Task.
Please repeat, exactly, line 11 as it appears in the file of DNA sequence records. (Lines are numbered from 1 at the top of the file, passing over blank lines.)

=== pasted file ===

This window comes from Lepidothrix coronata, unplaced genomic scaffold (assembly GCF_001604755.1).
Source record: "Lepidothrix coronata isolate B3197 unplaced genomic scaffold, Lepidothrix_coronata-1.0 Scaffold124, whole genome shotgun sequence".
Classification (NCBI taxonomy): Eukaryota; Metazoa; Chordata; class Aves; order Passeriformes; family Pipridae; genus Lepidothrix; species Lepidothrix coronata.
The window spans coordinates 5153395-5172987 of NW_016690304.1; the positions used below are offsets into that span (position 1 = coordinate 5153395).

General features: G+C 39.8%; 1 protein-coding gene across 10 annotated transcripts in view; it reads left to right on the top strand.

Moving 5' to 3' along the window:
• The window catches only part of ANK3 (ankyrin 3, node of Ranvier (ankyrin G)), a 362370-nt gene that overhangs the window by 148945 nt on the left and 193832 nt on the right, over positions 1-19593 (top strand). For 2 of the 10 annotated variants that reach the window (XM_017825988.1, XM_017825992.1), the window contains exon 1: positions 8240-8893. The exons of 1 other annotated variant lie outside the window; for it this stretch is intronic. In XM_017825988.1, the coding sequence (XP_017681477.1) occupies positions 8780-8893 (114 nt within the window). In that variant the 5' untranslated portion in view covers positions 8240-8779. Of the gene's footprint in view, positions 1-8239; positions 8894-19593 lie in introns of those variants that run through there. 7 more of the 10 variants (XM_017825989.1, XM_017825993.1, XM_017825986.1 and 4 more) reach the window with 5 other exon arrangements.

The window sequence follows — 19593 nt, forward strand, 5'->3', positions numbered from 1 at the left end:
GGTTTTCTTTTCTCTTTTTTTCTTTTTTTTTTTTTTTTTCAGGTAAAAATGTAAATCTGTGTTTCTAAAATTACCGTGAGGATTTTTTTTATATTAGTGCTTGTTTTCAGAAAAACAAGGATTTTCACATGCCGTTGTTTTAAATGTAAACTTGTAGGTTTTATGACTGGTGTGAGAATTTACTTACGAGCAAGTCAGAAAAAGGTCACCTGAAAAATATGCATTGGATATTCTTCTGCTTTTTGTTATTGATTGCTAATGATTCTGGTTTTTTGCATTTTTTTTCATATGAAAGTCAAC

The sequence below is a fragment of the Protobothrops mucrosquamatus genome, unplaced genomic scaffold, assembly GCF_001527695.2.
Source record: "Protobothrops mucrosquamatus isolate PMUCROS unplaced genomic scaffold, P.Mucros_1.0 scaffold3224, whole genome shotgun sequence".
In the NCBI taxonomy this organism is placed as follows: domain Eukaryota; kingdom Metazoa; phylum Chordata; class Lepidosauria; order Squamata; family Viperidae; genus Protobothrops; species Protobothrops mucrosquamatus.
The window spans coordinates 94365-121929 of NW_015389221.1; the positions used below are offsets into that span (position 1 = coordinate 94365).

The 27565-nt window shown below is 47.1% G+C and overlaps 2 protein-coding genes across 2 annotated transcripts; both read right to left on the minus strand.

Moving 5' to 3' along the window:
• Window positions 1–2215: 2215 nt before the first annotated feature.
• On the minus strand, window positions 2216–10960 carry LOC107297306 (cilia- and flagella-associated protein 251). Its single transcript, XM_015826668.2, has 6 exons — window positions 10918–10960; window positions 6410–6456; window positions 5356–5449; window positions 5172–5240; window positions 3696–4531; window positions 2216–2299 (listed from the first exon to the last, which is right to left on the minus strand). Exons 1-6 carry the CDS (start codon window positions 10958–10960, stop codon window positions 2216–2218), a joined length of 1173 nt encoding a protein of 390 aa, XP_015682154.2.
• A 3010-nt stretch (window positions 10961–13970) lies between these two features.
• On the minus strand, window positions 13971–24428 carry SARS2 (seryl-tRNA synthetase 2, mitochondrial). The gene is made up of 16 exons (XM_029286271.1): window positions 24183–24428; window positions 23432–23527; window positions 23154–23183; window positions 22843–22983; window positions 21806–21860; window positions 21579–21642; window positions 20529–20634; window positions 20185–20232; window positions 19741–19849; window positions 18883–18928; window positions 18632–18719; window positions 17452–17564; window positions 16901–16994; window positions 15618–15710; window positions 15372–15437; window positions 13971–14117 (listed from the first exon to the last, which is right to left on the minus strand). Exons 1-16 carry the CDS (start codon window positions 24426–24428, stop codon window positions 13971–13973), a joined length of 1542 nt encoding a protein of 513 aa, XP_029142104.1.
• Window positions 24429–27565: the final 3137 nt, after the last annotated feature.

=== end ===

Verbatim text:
Source record: "Protobothrops mucrosquamatus isolate PMUCROS unplaced genomic scaffold, P.Mucros_1.0 scaffold3224, whole genome shotgun sequence".